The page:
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Urgent case for ECD overhaul in Uganda

Between 2017 and 2018, Uganda’s Ministry of Education and Sports (MoES) is reviewing its early childhood development (ECD) policy, working closely with Cambridge Education.

Uganda offers an opportunity to provide a benchmark ECD model in a country that desperately needs it.

We can’t just leave it to the private sector, with no checks and balances. There is real potential to improve government capacity, but also to help parents know how to keep an eye on centres in their communities.

The message to the government and to donors is that there’s no time to lose.

Kate Martin

Deputy Team Leader

Despite achievements under the policy and Uganda’s burgeoning commitments to national and international goals for improved access to early childhood care and education (ECCE), our research indicates that much of the delivery is in the hands of private providers who charge fees for the service, meaning that the poorest in society lack access to valuable stimulation at this important stage in their cognitive development. Up to 70% of the country’s 3.6 million children between 3 and 5 years enter primary school unprepared to learn.

Our research also found that poor teaching skills and a widespread lack of accountability is putting child development – and also child safety – at risk. As spearheaded by the Government of Uganda, wholesale change in policy implementation is needed to avoid Uganda slipping further behind its East African counterparts.


International evidence is unanimous on the necessity for quality early childhood development and education services to achieve the full cognitive, educational, economic and social potential of children. Investment in high quality ECCE provision is shown to bring greater return than at any other period in the education cycle.

When the Ugandan MoES developed its policy for ECD in 2007, their efforts and resources were directed towards achieving the goal of universal enrolment for primary and secondary education. However, given the shortage of public resource, the ministry effectively handed responsibility over to the private sector and maintained a limited regulatory role.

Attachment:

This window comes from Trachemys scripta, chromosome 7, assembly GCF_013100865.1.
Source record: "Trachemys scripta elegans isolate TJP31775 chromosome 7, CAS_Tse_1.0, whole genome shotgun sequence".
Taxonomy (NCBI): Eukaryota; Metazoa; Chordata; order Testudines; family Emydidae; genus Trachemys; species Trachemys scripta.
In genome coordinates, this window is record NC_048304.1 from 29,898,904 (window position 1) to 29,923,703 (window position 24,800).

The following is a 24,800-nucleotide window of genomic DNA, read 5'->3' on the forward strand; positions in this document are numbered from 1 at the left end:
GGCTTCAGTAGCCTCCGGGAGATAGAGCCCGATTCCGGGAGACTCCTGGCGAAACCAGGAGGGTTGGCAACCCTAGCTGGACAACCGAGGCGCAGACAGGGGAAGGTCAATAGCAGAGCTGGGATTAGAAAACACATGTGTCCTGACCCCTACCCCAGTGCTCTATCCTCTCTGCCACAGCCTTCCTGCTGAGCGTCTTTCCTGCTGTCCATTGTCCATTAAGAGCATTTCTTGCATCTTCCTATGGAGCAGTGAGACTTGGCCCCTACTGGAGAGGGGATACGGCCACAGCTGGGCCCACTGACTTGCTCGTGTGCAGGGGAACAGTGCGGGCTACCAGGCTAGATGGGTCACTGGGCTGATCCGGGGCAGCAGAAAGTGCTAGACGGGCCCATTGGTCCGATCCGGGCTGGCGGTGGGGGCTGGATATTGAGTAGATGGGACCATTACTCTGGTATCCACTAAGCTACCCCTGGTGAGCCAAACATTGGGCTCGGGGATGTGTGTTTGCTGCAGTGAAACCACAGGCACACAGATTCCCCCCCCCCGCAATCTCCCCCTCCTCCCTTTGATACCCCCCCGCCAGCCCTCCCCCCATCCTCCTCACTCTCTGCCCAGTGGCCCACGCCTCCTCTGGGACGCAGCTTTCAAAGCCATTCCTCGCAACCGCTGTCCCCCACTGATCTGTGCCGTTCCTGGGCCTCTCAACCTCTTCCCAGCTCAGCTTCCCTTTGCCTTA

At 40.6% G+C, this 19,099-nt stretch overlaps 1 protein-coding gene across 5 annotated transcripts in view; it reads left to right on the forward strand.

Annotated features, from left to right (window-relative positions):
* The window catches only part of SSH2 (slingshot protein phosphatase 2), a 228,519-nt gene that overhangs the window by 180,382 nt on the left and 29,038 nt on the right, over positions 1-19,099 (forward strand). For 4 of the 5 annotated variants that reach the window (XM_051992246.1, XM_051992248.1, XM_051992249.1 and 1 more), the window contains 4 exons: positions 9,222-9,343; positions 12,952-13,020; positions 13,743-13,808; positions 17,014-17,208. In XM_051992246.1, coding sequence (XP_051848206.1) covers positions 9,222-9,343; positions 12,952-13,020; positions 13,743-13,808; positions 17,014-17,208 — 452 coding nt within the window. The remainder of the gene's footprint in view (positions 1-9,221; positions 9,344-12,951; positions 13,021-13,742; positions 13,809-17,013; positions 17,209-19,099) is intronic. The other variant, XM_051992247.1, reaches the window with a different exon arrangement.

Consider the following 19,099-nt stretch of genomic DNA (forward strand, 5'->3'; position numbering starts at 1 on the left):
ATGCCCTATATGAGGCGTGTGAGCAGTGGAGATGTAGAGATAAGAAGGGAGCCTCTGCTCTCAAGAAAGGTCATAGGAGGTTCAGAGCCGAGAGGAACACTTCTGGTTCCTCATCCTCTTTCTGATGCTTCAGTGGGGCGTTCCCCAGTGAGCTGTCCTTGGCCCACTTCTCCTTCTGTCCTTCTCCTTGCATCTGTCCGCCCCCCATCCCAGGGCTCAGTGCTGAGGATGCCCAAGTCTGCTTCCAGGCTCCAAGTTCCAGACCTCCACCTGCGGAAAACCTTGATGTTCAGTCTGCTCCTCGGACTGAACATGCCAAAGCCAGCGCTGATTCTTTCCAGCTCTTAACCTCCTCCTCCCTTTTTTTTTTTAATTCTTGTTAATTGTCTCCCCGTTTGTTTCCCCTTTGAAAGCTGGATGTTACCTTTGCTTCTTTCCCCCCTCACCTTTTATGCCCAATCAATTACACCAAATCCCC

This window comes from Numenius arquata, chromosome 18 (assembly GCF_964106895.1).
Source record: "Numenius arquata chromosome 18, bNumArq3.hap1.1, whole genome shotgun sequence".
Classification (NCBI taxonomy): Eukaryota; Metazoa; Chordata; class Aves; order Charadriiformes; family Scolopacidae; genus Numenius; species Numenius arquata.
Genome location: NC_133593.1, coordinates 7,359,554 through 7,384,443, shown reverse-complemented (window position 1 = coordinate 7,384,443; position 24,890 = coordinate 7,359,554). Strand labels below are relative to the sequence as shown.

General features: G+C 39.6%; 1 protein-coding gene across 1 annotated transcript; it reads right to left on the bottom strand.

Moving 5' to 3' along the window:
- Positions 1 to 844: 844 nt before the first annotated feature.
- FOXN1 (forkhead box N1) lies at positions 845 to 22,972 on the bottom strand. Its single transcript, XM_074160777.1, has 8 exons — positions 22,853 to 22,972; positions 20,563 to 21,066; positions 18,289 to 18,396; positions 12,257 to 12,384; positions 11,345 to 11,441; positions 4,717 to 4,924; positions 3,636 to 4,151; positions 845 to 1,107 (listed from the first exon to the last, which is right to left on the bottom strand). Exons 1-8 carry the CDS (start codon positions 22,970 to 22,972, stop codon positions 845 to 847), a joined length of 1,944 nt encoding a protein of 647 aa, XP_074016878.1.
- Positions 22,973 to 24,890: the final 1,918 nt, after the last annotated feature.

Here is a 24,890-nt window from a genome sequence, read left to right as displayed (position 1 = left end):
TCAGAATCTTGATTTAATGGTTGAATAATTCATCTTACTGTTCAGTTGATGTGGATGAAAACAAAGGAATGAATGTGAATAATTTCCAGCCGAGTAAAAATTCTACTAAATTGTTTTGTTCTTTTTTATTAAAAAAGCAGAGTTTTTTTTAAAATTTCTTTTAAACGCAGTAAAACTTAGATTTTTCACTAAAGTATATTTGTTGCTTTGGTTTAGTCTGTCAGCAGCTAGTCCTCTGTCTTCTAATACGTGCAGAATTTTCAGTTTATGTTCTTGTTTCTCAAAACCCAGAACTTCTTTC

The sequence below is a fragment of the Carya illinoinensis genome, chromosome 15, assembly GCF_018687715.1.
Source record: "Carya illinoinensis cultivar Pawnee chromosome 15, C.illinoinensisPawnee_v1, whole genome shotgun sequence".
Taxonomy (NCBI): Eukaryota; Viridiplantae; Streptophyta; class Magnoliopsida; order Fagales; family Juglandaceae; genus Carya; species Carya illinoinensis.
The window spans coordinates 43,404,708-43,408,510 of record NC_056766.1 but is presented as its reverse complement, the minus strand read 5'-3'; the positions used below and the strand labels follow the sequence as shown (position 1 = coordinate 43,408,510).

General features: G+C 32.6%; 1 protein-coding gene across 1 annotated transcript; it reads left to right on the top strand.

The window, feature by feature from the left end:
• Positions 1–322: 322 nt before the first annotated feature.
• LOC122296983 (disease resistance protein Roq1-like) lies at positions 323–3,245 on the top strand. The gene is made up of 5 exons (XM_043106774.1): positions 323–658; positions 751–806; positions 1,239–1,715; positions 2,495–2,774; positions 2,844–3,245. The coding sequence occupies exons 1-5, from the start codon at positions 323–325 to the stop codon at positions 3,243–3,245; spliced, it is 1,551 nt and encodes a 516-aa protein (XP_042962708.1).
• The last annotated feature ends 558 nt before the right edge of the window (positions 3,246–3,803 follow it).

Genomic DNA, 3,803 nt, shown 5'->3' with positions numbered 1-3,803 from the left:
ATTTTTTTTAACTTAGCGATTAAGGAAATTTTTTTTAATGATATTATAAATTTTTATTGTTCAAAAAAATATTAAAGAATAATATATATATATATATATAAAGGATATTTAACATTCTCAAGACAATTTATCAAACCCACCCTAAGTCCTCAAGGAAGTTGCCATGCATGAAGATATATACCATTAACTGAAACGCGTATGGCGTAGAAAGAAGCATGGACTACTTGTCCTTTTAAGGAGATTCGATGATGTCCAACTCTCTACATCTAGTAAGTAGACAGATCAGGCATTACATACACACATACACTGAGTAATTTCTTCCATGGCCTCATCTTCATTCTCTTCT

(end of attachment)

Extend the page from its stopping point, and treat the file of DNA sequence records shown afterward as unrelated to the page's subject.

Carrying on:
Parents must pay large amounts – often half of their income – for kindergarten care that does not guarantee good learning outcomes. Issues of abuse and corporal punishment are also occurring, as parents are detached from classroom practices and perhaps unaware of the consequences of such forms of discipline.

Few parents have experienced the benefits of play-based learning and classroom stimulation, believing their little ones should be sat in front of a teacher and blackboard. “My child should learn reading, writing and English – otherwise why am I paying for it?”

Due to the high cost of private ECD services, parents often send their youngest children to primary school with their bigger siblings. This creates a massive burden on primary schools –which are effectively being treated as childcare centres – leading to high rates of repetition and poor learning outcomes in lower primary.

Uganda has since fallen behind neighbours such as Ethiopia, Kenya and Tanzania, in terms of delivery against the Sustainable Development Goals’ framework, of which it is a signatory. Goals of the National Development Plan (NDP 11) 2015/6 -2019/20 and Vision 2040 will not be met under present conditions. In 2017, the ministry therefore initiated a 10-year review of its ECD policy, and Cambridge Education were duly funded by the Global Partnership for Education to assess current performance and make recommendations for change.